"What's Next For Wynwood" Panel Devolves Into Petty Fighting and Personal Attacks
"Part of my job... is simply to convince Wynwood that the city will work with the community," Collins said. "Part of Wynwood's job, and I agree with everybody who has agreed and disagreed in this conversation, is to work as a community. When this group of people understands that a lot of what you're saying is really cliche -- genuine, but cliche -- and uses that as an impulse to reach out to Joe Furst or Dave Lombardi or to other communities and see what they've done, this can be solved. This is really simple stuff. What's not simple is establishing Wynwood as a worldwide destination. There's so much to work for here," Collins said.
Audience members continued to engage. One man called for a public/private sector study in order to bring together key players and make them problem solve realistic main issues. Another, David Geller, who said he specializes in adaptive reused buildings like those of Wynwood, rallied the crowd to applause after speaking.
"I think you have a terrific problem here, so fantastically successful that it now needs to be guided, managed. Unfortunately, there will always be a segment of the art world that will continue to seek out less expensive undiscovered places for low rent," Geller said. "That's where they need to be, but if you miss the opportunity to get all the stakeholders in Wynwood, the people that made Wynwood have the energy that it has right now, you won't create what your vision was. It has to be a commitment by the landlords to keep the district with the mix of people and tenants that made it what it is right now. If you're only interested in the highest rent on the street, all the people that made Wynwood what it is right now will leave."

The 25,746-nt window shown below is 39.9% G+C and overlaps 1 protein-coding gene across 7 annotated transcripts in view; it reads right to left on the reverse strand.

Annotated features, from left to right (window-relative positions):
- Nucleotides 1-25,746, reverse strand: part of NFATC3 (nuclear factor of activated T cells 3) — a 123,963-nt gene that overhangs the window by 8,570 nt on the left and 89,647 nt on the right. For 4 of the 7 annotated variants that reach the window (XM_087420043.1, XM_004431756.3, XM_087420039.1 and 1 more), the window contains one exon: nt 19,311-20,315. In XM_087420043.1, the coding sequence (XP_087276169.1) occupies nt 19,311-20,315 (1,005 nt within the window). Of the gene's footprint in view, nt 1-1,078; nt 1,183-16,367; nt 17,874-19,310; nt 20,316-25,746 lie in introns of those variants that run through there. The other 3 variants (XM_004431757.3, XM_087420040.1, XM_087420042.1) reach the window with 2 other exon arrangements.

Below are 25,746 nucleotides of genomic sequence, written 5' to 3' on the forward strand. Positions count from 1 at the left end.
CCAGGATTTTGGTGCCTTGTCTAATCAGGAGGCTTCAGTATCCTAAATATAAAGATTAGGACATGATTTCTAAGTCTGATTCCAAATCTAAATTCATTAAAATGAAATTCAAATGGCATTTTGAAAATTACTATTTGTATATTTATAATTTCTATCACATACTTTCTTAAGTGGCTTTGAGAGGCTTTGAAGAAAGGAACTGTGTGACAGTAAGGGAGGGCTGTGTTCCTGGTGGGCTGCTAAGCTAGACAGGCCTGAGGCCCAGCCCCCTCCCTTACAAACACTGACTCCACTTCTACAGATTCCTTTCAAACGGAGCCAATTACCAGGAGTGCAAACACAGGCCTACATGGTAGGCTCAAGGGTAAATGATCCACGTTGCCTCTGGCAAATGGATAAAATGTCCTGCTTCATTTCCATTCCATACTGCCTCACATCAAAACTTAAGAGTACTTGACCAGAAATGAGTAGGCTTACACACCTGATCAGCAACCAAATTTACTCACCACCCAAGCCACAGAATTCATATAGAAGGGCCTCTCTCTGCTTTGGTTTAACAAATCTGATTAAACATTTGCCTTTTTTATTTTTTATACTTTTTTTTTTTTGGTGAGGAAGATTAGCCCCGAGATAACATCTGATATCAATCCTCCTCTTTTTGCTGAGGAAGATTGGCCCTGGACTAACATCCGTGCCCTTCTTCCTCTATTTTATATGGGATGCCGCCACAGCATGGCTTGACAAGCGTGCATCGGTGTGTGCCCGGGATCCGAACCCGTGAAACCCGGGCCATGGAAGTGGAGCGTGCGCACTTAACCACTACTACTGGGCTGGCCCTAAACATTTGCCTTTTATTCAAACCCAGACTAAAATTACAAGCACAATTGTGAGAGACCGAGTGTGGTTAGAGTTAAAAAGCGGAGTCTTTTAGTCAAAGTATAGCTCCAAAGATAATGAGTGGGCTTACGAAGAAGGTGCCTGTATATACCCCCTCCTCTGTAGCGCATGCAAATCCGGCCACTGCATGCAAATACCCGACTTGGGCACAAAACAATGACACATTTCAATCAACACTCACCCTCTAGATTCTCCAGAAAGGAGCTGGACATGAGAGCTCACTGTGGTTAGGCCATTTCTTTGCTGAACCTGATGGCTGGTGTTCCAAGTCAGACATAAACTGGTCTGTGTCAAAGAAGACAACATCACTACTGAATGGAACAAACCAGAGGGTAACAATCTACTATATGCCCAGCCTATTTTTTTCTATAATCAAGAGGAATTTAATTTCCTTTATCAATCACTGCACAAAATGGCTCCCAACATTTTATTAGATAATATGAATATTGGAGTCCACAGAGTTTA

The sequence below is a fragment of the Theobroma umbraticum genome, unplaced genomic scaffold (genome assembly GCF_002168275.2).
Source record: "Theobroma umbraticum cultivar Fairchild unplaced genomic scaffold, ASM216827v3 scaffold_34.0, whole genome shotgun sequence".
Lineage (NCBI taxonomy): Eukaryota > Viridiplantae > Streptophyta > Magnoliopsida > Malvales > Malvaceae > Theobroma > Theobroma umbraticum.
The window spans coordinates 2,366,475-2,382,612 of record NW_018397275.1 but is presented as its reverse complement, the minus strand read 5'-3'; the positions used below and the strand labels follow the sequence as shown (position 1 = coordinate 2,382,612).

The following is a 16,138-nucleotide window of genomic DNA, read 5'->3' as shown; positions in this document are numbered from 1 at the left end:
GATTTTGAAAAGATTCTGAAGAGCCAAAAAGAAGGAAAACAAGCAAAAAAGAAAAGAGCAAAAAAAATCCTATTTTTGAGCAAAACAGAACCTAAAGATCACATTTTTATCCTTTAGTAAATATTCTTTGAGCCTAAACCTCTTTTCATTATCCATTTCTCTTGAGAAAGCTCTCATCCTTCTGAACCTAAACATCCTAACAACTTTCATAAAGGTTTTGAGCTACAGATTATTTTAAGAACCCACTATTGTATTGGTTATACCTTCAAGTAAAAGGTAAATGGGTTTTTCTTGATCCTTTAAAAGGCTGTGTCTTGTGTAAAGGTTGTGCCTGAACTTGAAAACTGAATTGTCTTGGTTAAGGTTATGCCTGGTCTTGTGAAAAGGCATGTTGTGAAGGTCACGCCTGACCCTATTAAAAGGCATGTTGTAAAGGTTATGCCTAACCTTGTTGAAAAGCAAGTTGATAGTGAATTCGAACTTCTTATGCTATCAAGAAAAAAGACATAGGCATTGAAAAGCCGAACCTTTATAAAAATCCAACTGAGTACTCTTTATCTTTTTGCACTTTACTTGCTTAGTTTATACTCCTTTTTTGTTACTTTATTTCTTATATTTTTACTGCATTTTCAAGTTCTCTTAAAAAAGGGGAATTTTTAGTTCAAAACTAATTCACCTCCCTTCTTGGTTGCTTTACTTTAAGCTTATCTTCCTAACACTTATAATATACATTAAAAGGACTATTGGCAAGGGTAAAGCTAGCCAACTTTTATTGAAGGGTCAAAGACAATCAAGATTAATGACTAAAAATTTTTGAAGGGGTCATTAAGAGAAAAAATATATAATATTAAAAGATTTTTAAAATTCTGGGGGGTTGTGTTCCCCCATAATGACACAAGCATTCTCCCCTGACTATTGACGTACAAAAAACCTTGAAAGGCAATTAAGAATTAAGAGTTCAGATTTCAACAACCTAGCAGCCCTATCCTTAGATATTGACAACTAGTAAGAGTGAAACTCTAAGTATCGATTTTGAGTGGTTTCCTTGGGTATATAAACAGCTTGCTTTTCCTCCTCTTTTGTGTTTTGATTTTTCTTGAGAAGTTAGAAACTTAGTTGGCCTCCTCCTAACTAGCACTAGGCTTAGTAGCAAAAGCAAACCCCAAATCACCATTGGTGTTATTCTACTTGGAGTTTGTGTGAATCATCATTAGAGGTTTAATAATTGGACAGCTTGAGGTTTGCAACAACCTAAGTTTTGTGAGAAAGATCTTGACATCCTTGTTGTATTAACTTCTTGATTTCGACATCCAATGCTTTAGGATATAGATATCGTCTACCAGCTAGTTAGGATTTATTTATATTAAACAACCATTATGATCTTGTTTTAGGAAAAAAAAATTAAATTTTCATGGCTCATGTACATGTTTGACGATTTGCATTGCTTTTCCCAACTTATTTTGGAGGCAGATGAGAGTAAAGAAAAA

Attention went back to the panel as Lombardi discussed the ideal progress for Wynwood, which he affirmed the BID could help establish.
"As a group of property owners, we've been meeting for many years. We've enacted things that no other district has, doing it with our own money so people like us are putting our money where out mouth is and trying to create a great district. When it comes to a vision and what this neighborhood is, this is the cultural home for the creative entrepreneur, the creative artist, the creative individual," Furst said as he defended the plan.
Collins fought off interjection from Kohen a few times before he managed to finally get out that this is the "first time in America to try and figure out how the galleries can continue to survive and on what terms in the district, and I think that's the challenge in front of us. Please, work together."
Jose Nava of WADA helped bring the raging public forum to a much needed close by explaining that these were not new problems being addressed, and that WADA has been working for quite some time to establish a course of action. "We are actually working to create this infrastructure that everyone has complained about. It's slow, but it's there," he said.
At the end of the meeting, Furst spoke to New Times. He addressed the Art Walk complaints, saying it's only "twelve days a year. We'll always do the best we can in terms of controlling the Art Walk, but to classify or generalize a neighborhood after 12 days a year is just kind of absurd. And my hope for the Art Walk is to expose the neighborhood. It's not a bad thing."
The end result of the panel: A fresh rehashing of the same old problems, resulting in petty in-fighting instead of viable solutions. Everyone invested in Wynwood has an opinion and no one has a concrete solution -- and it seems no one will until the Wynwood community actually tries talking to itself.
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